With an eye on the legalisation of online gambling in the United States, bwin.party announced that it is close to securing several strategic partnerships with US-based interests. Co-Chief Executive Jim Ryan said the company was in contract negotiations at the federal level and with interests in states with prospective legislation in place. Ryan, who helped negotiate Party Poker’s $105 million non-persecution settlement with the Department of Justice, stressed that negotiations were for partnerships only, not acquisitions.
In a conference call Ryan said: “We have made the decision to target strategic partners. At federal level, we are finalising agreements with a couple of parties positioned nicely to operate in that market. In California, we are well advanced with a particular party. The same in New Jersey, consistent with where we are at a federal level.” In response to a question from JP Morgan’s Vaughan Lewis about acquiring the assets of Full Tilt, Ryan said the company is “not looking at the business and have no plans of looking at it.”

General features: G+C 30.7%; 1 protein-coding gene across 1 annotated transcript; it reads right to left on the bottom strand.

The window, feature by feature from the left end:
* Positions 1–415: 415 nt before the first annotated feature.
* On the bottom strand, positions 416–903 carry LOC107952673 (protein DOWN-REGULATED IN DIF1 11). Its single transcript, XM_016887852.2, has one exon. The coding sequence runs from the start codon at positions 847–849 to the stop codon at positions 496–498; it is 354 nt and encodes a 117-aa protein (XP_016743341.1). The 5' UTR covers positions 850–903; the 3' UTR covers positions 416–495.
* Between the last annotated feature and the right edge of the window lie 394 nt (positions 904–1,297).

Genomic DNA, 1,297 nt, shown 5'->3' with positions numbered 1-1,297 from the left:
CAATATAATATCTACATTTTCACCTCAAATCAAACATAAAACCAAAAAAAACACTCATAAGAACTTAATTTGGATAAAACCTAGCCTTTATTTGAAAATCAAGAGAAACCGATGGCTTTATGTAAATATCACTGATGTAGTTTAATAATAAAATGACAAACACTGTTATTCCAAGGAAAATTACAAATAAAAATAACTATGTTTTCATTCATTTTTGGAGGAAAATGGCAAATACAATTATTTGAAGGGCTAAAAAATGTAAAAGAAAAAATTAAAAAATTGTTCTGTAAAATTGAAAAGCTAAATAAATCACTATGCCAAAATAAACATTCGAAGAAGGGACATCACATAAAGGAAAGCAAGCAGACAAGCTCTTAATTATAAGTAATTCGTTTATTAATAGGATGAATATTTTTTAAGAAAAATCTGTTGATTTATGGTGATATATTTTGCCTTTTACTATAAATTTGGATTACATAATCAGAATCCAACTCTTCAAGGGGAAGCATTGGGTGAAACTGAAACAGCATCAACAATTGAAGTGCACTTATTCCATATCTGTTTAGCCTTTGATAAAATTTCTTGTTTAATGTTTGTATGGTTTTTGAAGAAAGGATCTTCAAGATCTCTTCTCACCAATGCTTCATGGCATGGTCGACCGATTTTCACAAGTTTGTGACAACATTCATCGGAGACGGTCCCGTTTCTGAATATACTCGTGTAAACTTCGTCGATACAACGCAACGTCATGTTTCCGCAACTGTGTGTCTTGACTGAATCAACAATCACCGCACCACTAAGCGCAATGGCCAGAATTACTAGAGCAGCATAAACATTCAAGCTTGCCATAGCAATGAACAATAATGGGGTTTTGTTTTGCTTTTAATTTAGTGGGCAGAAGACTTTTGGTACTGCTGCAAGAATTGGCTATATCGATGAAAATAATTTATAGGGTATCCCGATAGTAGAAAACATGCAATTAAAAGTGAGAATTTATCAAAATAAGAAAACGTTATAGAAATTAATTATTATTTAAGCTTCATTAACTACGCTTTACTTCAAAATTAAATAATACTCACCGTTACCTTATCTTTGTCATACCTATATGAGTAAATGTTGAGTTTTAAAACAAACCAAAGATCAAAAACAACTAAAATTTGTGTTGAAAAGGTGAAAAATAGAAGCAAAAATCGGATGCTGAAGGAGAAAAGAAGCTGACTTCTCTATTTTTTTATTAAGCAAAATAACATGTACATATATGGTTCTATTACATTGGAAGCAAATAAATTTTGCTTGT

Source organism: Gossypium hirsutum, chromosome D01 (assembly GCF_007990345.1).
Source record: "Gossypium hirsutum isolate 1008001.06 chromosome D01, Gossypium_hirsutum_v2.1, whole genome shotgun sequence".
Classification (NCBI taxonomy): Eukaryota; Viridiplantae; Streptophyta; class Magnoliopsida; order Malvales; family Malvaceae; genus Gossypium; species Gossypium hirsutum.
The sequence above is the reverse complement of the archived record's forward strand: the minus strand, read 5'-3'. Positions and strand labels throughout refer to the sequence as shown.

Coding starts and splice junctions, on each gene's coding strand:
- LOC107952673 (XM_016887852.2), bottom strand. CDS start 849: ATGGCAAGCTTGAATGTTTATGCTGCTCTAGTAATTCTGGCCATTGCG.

The announcement of pending partnerships is not surprising. Considering that potential legislation will likely favour US-based interests and shutout overseas operators as business-to-customer (B2C) operators, Ryan has always seen business-to-business (B2B) contracts as an essential hedge against protectionism in newly regulated markets. If bwin.party can profit as a business-to-business and a business-to-government operator, this will suit the company. Co-Chief Executive Norbert Teufelberger told eGaming Review in August 2010 that withdrawing from the United States would be “the biggest mistake I ever made” if PokerStars and Full Tilt were not frozen out of a regulated market.